That said, there are ways to overcome this. Richard has been working with a training provider who has included suggestions of areas that tutors can integrate into their teaching alongside the vocational scheme of work, which demonstrates a planned approach.

Record workplace courses and training

Another useful tip from Richard is to ask learners in reviews about any personal development work they’re doing with their employers. 

“In the bigger companies in particular, they’re probably doing courses around mental health first aid and sustainability, or charity work. That all counts as personal development. No, you’re not delivering it, but it’s only the same as on-the-job training – it’s all part of their apprenticeship. A lot of providers miss a trick in not recording what the learner is doing at work and not telling Ofsted about it,” he said.

“I was at a provider a few weeks ago, where some of the learners were telling me that they were designing an intranet for mindfulness and mental health in their workplace. That very much sits under the banner of personal development, so think about how you could capture that evidence.”

English and maths skills

“How many times have we been around the block with English and maths?” Richard asked.  Functional skills remain a common pain point with persistently low achievement rates, but Richard has seen some bright spots in how they’re being delivered.

Ofsted will expect you to be developing English and maths skills throughout the vocational curriculum, and doing so in a meaningful way – learners need to be able to relate and use the skills in their job roles. Crucially, this means that you’re not telling tutors to shoehorn English and maths into every lesson.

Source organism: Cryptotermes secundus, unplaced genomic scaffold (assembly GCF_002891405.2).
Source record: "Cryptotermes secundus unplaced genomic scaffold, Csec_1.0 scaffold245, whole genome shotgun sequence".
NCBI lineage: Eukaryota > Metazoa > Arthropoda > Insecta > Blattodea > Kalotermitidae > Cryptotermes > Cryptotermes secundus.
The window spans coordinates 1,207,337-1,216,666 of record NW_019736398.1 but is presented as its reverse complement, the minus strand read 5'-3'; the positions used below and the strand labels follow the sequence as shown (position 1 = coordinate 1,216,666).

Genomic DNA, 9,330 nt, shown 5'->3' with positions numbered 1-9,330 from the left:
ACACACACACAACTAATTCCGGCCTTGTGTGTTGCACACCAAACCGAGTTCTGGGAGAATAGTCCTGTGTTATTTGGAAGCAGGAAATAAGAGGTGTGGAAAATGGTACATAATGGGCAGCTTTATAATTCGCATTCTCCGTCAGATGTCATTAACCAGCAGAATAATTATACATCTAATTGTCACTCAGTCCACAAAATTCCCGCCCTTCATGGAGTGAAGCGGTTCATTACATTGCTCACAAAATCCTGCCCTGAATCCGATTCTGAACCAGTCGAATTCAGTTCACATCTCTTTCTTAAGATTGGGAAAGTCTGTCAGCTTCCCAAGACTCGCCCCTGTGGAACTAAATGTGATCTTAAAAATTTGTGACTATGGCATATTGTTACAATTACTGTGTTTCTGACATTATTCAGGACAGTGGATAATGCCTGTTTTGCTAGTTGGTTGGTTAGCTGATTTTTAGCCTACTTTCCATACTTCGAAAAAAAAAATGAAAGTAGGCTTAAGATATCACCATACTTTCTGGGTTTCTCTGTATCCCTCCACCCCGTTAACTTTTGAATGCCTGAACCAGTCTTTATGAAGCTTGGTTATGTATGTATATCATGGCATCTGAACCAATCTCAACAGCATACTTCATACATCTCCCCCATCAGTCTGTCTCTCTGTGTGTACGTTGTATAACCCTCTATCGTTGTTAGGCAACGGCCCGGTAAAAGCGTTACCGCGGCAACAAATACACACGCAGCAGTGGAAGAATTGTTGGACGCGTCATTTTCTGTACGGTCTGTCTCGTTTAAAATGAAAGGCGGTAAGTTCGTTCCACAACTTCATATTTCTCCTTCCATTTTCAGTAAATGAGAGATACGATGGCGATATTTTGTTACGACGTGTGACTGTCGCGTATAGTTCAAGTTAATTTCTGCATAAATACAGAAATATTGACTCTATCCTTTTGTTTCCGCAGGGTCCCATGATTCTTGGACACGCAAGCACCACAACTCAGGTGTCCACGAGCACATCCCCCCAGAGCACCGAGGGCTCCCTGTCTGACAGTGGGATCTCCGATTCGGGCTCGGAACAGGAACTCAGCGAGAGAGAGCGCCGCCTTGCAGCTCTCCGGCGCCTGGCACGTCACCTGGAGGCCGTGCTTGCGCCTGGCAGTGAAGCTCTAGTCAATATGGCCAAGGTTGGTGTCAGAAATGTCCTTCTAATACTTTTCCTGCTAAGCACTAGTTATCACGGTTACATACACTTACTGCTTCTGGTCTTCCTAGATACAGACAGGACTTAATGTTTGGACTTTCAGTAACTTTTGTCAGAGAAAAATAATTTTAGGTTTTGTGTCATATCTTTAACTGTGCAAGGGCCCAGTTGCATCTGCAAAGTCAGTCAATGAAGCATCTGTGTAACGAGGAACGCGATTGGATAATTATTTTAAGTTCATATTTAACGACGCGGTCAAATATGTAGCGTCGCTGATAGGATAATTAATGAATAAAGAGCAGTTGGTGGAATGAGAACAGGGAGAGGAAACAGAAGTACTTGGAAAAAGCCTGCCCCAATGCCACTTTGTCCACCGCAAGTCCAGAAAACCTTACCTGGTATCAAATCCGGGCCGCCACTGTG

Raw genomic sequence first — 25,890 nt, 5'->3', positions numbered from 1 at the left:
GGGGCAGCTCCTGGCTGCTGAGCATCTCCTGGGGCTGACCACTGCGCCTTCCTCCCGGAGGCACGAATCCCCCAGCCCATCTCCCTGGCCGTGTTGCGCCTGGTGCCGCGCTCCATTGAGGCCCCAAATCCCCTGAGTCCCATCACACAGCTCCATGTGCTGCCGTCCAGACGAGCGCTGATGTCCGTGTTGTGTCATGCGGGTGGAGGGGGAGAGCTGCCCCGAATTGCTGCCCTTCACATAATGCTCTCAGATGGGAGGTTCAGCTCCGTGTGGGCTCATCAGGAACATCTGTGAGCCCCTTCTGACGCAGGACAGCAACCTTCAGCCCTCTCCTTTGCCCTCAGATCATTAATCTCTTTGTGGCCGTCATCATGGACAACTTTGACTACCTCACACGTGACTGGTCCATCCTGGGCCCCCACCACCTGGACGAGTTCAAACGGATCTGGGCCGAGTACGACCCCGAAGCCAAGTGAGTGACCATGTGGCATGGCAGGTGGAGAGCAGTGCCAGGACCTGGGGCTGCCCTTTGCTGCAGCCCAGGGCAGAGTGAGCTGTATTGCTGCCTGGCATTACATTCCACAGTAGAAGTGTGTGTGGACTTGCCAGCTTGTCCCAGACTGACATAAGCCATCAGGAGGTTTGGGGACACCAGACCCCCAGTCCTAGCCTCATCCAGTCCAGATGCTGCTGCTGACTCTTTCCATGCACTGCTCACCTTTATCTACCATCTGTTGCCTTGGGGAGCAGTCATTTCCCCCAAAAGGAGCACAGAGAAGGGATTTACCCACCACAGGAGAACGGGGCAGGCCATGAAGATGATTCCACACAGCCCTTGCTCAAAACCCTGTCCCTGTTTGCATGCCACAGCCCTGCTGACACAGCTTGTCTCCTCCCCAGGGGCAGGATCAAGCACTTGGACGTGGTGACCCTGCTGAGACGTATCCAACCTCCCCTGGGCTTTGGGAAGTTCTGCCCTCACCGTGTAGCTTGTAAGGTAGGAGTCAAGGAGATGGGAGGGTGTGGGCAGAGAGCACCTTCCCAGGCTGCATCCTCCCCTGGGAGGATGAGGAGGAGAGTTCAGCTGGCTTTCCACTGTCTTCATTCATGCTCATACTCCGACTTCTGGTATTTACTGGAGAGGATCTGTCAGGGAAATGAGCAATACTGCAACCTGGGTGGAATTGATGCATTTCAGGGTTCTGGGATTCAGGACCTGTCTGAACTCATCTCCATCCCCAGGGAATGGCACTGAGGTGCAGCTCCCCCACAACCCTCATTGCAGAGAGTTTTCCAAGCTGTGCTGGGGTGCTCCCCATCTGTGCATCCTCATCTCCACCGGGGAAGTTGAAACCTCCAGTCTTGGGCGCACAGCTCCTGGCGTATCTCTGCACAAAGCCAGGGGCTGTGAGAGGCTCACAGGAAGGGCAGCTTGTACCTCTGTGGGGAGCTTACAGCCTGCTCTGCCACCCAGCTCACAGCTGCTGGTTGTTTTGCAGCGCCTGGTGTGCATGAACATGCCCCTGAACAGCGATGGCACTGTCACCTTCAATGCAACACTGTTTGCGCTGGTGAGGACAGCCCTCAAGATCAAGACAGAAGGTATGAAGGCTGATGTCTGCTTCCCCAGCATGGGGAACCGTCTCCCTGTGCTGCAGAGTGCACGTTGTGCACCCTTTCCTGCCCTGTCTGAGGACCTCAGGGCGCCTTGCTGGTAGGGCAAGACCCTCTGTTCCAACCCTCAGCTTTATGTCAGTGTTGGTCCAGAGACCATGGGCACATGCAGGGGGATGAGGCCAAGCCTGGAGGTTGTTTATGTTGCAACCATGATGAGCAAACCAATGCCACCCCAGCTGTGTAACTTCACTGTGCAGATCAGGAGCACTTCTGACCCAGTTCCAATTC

“If you tell tutors to do it in every lesson, what invariably happens is that they cut and paste the same thing across every lesson plan, rather than picking up on really meaningful opportunities,” Richard said.

“There might be certain technical words that they need to learn in relation to a module, or a lesson where a learner says something that might promote a discussion about an aspect of English or maths. That’s where it’s going to be appropriate.”

Remember report writing and customer service

There’s also an expectation from Ofsted that even if a learner has their prerequisite qualifications, you’re still having conversations with them about their development of English and maths skills in the workplace. 

This catches a lot of providers out. However, Richard points out that English covers a wide range of skills in the workplace, from the way people speak to customers to how they write reports. By talking to both learners and employers, you find out what specific skills they might struggle with. 

“I saw a brilliant review recently with a Polish learner who had very good spoken English, but he was telling his tutor about how he struggles to write formal emails to senior managers. The tutor was going to send him some examples of their own redacted emails to show how to write a formal email. That’s a fundamental skill the learner needs to progress in their career.”

Get more Ofsted insights from our recent webinar

Listen to our full conversation with Richard for more insights into what Ofsted are looking for this year. Catch up with the webinar on demand here or follow us on LinkedIn to be the first to hear about future webinars and events.